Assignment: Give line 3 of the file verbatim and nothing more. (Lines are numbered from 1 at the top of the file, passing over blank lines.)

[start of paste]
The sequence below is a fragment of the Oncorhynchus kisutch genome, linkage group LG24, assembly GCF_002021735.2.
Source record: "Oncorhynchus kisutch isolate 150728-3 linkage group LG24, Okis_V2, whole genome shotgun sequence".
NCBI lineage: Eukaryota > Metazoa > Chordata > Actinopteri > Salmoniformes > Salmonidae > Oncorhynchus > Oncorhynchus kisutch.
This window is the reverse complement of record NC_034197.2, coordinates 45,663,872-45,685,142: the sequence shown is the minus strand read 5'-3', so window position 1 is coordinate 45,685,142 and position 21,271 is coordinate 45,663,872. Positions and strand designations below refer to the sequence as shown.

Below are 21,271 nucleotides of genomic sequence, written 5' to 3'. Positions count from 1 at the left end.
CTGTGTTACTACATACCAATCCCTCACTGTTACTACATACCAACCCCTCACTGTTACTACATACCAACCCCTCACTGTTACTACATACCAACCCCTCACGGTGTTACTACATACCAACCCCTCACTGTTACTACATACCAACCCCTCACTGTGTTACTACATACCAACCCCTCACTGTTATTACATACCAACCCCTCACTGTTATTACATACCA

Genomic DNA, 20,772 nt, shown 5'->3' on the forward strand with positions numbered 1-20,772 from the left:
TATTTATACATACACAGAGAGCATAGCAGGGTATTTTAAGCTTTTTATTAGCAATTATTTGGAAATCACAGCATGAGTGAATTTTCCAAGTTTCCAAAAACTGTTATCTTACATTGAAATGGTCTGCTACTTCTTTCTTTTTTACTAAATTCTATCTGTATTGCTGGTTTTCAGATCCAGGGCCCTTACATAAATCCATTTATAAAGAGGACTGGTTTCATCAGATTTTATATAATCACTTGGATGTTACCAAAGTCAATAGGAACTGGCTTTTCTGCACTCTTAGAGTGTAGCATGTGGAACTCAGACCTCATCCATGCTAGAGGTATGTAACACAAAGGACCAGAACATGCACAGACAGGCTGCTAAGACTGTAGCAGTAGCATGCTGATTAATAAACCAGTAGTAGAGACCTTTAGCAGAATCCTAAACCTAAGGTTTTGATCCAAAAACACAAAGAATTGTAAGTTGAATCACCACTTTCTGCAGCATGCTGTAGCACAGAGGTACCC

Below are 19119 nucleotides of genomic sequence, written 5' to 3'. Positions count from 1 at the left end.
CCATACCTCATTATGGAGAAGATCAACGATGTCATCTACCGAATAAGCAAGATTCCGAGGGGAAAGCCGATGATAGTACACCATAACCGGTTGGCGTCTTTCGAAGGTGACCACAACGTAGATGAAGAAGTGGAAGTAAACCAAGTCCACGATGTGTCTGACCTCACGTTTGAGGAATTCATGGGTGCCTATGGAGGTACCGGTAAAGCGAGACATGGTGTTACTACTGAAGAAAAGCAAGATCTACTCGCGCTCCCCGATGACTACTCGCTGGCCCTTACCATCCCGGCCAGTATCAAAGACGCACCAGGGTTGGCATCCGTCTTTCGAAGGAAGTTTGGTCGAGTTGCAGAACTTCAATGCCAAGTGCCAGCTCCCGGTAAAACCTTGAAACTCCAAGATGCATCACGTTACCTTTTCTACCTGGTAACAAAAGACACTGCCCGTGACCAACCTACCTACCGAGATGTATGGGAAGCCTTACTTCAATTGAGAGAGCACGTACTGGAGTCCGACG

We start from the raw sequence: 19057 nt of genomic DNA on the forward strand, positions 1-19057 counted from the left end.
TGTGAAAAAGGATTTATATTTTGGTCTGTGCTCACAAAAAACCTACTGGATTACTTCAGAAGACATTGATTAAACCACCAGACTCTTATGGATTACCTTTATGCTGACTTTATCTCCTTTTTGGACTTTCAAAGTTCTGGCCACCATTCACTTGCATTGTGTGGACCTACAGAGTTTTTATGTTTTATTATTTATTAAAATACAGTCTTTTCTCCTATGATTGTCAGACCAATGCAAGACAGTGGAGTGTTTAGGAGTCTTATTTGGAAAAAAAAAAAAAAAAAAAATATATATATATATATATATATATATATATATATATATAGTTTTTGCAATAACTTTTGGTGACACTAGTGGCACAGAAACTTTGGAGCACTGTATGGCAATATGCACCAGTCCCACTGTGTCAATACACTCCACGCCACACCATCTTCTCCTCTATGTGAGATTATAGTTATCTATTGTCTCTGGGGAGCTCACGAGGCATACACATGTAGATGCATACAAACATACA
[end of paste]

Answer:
NCBI lineage: Eukaryota > Metazoa > Chordata > Actinopteri > Salmoniformes > Salmonidae > Oncorhynchus > Oncorhynchus kisutch.